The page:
Five days of smog crippled a city and sparked the need for change in industrial practices and clean air laws.
It began on December 5, 1952. What started as a typical, cold London day with a thick layer of fog surrounding the city’s national treasures did not last long. The fog began to turn yellowish brown as it mixed with thousands of tons of soot pumped into the air from factory smokestacks, chimneys, and cars. Smoke from the newly operating diesel-fueled buses meant to replace the city’s electric trams also added to the mix, creating the Great Smog of London.
The thick, dense fog, known as a “pea souper,” resulted from a high-pressure weather system that stalled over southern England causing a temperature inversion. The inversion combined with a lack of wind prevented the sulfurous coal smoke from rising, quickly becoming poisonous to the city.
The toxic cloud blanketing the city threatened lives and obscured visibility, hindering all transportation, except the London Underground train system. From walking to driving to boating and flying, the smog paralyzed the city. The smog was lethal for the city’s most vulnerable populations: the elderly, young children, and those with respiratory problems.
Aftermath of the Great Smog
Initial reports estimated 4,000 premature deaths immediately after the smog. What people did not anticipate was that that the effects of the smog would linger and that death rates would remain above normal through the summer of 1953. The experts’ final count estimated between 8,000 and 12,000 lives were lost to the Great Smog.
After five days of the Great Smog, a west wind finally pushed the toxic cloud out to the North Sea. The aftermath saw a wave of action from the British government with Parliament passing the Clean Air Act of 1956. The policy stopped the burning of coal in urban areas giving local councils the power to set up smoke-free zones.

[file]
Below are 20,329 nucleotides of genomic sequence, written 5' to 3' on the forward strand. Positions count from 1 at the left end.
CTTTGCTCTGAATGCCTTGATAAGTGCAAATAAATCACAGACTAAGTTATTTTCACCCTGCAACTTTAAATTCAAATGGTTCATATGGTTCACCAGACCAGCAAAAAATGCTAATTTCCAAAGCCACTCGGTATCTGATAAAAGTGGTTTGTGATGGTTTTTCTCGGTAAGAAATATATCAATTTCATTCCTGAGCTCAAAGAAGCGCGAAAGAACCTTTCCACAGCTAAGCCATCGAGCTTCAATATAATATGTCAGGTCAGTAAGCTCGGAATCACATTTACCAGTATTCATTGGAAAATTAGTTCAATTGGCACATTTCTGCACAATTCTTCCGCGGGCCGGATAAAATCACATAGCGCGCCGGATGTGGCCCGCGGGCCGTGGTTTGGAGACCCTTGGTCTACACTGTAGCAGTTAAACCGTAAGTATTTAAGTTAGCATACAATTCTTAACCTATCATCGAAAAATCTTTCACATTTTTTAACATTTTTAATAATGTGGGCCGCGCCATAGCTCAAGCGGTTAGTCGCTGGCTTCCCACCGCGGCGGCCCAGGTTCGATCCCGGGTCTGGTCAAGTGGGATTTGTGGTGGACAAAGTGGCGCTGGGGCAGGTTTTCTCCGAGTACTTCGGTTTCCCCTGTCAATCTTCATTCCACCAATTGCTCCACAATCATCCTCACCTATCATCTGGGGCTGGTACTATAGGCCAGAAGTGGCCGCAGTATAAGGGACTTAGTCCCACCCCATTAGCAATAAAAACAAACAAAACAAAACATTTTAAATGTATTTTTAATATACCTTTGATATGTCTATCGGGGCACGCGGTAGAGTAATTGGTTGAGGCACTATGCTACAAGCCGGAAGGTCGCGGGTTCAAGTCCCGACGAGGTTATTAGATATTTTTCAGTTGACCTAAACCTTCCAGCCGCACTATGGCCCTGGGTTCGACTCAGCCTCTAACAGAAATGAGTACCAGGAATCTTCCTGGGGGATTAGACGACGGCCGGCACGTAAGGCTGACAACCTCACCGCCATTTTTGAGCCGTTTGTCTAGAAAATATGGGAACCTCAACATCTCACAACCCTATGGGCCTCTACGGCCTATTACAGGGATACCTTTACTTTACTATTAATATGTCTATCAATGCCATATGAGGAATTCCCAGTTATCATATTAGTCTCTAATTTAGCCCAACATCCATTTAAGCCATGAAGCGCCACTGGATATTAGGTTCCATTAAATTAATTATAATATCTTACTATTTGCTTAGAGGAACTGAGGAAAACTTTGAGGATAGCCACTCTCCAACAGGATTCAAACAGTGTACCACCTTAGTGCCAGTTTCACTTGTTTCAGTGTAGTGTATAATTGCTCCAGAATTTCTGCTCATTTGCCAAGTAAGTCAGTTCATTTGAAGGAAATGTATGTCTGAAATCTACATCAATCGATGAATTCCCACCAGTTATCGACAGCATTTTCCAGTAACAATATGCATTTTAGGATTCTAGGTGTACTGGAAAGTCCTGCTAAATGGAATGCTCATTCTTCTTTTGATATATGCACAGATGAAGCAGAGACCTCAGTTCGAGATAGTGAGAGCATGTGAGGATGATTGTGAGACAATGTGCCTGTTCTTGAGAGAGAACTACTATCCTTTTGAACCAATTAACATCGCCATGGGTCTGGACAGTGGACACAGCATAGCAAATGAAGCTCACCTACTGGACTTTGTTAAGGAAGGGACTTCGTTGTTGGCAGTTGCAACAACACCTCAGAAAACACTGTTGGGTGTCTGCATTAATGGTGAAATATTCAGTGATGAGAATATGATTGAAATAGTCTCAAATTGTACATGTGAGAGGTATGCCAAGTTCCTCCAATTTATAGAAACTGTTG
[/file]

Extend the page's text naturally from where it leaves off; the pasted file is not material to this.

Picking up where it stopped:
Changes like the U.K.’s Clean Air Act often take time, never occurring overnight, and this was no exception. Implementation of the Act took several years — during that time, London continued to experience deadly smog leading to the needless deaths of 750 more people.
Air Pollution Today
Governmental regulation and responsible corporate behavior are both critical to safeguarding air quality. Today, many corporations push for weaker regulations while air pollution remains an ongoing issue across the globe. Cities and countries continue to wrestle with how to protect their citizens from dangers in the air via effective policy in the face of powerful corporate lobbyists. Although we may not have much control of the weather, companies do have the power to control the toxic substances they emit into the air and the effort they put into protecting the public from these chemicals.
How Can Waters Kraus & Paul Help?
The mid-sized plaintiffs’ firm of Waters Kraus & Paul represents many people who have been injured by exposure to toxic substances while on the job. We are dedicated to fighting for stronger controls on corporations that utilize dangerous minerals and chemicals such as asbestos, pesticides, and benzene to stop them from endangering workers and the public. The experienced attorneys at Waters Kraus & Paul are tirelessly standing up to corporations that put profits ahead of the safety of our clients. Email us or call 800.226.9880 to find out how the attorneys of Waters Kraus & Paul can help you hold negligent corporations responsible for the injuries they have caused you.